I'm trying to conduct a study to determine the geographic distribution of pediatric urologists across the country. I'm using ArcMap.

I downloaded a shapefile of every county in the U.S. I also added data on how many children are in each county. I've reached the point of creating a heat map. I have also compiled the latitude and longitude of every pediatric urologist in the country, so I can map them as points of interest.

Is there a way to statistically compare the distribution of these POI and the distribution of children, so determine where there are underserved areas? Is there a way to create a radius around each POI to determine which counties lie in those areas?

Also, the shapefile I downloaded from U.S. Census seems to show America squished vertically, see below. Can I stretch it out a little so it looks accurate?

enter image description here

  • Give weighted sum or weighted overlay tools a try. And for the radius buffer tools under geoprocessioning tools can do that.
    – saviour123
    Commented Aug 25, 2016 at 15:07
  • Your POIs sure are at a finer resolution than your child data. Have you considered using child data from census tracts instead of counties? Commented Aug 25, 2016 at 16:17
  • Thanks! I am slowly learning how to use ArcGIS. Good idea! I was trying to use ZCTAs and then ran into another problem. I'll look into it.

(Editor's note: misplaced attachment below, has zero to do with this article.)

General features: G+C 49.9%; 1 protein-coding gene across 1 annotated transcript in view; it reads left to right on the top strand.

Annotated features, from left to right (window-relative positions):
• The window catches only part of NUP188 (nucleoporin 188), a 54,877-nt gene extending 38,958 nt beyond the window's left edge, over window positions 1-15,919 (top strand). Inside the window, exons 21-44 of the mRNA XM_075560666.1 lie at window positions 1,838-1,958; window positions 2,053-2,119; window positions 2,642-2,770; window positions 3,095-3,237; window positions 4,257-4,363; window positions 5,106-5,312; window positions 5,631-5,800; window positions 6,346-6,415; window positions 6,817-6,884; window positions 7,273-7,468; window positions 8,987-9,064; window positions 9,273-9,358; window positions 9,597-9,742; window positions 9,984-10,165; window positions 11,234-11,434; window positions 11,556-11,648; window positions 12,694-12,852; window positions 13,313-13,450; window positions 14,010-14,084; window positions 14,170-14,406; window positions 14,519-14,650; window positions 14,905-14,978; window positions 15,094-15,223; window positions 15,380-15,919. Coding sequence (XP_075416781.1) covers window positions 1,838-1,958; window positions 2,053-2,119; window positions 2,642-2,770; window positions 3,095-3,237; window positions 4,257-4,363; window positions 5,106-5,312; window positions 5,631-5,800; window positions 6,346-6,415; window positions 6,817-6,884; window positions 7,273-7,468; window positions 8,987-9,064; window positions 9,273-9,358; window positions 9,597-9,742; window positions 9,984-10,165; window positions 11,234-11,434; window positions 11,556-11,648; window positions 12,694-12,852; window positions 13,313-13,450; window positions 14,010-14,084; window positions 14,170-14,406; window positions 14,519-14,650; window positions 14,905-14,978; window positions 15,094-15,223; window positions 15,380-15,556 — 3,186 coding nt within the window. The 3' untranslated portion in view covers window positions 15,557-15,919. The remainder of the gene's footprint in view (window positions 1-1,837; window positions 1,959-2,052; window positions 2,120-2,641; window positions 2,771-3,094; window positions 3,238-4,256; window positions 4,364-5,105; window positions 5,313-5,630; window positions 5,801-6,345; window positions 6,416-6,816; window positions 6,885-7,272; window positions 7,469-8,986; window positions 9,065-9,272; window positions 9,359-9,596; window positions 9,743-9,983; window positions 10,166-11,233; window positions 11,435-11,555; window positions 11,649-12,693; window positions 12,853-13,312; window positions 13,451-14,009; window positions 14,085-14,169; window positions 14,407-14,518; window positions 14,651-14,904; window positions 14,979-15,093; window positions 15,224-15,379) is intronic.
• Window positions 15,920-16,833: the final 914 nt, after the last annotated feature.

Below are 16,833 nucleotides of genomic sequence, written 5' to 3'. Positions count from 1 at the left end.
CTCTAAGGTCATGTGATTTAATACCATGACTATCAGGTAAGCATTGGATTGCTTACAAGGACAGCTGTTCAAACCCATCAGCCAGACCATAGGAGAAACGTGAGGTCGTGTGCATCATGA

– Al Sharp
    Commented Aug 30, 2016 at 23:53

1 Answer 1


The squished came from unprojected layer. You dont have to worry about it is just visually, if your data are in lat. long. you dont have to project the map because if you do, you will need to transform your data too.

If you have to project the data to get the real shape of US "non squished" you should transform you layer, find the command under "toolboox\data management\ Project and Transform\ Project", careful couse you should transform all you layer in the same projected coordinate system (i dont know which is used for USA).

Under Geoprocessing menu there are some command that may be in your interest. Buffer a radius for each point. Clip, intersect creates intersect area several layer (might be your buffer and states) Under toolbooxes\Analysis\Overlay\Erase, with erase you delete the intersect are, mean you can create a new shapefile with undeserved area..... etc

Also on toolbooxes there is a geostatistical menu to apply interpolation, distribution tc. You should work with geoprocessing to reach what analysis you are requesting for.

  • Thanks for this! I will probably tackle the squished aspect of the map later. I have tried the buffering and clipping tools and they are absolutely awesome.
    – Al Sharp
    Commented Aug 30, 2016 at 23:54

Your Answer

By clicking “Post Your Answer”, you agree to our terms of service and acknowledge you have read our privacy policy.

Not the answer you're looking for? Browse other questions tagged or ask your own question.